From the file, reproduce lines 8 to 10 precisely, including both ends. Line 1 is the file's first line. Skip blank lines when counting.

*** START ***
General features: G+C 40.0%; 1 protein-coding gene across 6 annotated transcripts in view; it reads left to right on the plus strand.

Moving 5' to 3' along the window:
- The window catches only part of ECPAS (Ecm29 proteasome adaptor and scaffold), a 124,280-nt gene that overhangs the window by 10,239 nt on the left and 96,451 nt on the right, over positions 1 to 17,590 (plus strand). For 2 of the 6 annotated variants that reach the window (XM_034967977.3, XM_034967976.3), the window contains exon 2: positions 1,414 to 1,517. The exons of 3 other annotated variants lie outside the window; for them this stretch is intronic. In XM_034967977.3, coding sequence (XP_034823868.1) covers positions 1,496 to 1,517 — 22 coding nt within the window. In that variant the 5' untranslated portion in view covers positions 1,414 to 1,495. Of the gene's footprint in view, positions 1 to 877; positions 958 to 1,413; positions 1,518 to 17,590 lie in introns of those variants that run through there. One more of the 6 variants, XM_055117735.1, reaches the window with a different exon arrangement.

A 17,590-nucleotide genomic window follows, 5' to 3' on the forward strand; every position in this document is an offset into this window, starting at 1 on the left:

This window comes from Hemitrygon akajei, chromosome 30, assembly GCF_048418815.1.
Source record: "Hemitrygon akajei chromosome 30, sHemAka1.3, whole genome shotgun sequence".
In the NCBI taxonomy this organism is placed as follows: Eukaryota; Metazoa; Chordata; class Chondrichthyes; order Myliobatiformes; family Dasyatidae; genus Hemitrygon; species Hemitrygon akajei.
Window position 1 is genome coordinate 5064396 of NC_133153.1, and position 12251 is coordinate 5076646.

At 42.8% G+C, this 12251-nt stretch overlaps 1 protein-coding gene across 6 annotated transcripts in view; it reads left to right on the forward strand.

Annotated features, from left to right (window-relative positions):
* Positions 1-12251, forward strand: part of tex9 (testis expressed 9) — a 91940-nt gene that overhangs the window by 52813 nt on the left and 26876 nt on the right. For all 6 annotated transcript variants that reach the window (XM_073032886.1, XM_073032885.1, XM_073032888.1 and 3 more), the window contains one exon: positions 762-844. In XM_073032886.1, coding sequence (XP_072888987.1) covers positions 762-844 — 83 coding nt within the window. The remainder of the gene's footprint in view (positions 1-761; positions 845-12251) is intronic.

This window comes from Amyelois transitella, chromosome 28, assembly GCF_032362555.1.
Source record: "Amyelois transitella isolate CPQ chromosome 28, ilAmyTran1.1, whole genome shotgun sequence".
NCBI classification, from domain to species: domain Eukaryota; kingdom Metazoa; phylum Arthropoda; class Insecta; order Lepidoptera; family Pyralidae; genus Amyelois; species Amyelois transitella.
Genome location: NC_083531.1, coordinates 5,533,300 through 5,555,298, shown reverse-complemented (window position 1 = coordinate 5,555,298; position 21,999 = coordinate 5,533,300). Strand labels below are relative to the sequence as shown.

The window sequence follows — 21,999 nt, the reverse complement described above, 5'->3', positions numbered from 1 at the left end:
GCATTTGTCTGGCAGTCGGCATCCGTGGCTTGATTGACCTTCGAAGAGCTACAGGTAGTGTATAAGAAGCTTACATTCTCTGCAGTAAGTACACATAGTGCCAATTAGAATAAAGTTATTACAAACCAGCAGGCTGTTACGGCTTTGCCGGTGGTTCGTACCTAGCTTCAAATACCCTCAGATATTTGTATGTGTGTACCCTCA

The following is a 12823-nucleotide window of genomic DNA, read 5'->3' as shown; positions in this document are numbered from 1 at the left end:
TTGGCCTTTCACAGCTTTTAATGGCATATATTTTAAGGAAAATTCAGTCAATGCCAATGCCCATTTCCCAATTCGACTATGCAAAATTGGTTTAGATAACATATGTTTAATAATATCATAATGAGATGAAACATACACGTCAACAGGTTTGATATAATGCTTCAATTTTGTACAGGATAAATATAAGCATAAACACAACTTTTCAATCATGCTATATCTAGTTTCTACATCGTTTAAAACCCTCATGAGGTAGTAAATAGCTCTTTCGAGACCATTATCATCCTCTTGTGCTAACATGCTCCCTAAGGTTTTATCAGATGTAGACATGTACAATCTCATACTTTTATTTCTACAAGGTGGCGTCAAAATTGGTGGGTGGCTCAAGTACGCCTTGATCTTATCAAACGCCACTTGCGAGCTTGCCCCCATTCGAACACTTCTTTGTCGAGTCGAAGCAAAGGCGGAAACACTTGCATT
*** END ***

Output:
Window position 1 is genome coordinate 5064396 of NC_133153.1, and position 12251 is coordinate 5076646.

At 42.8% G+C, this 12251-nt stretch overlaps 1 protein-coding gene across 6 annotated transcripts in view; it reads left to right on the forward strand.

Annotated features, from left to right (window-relative positions):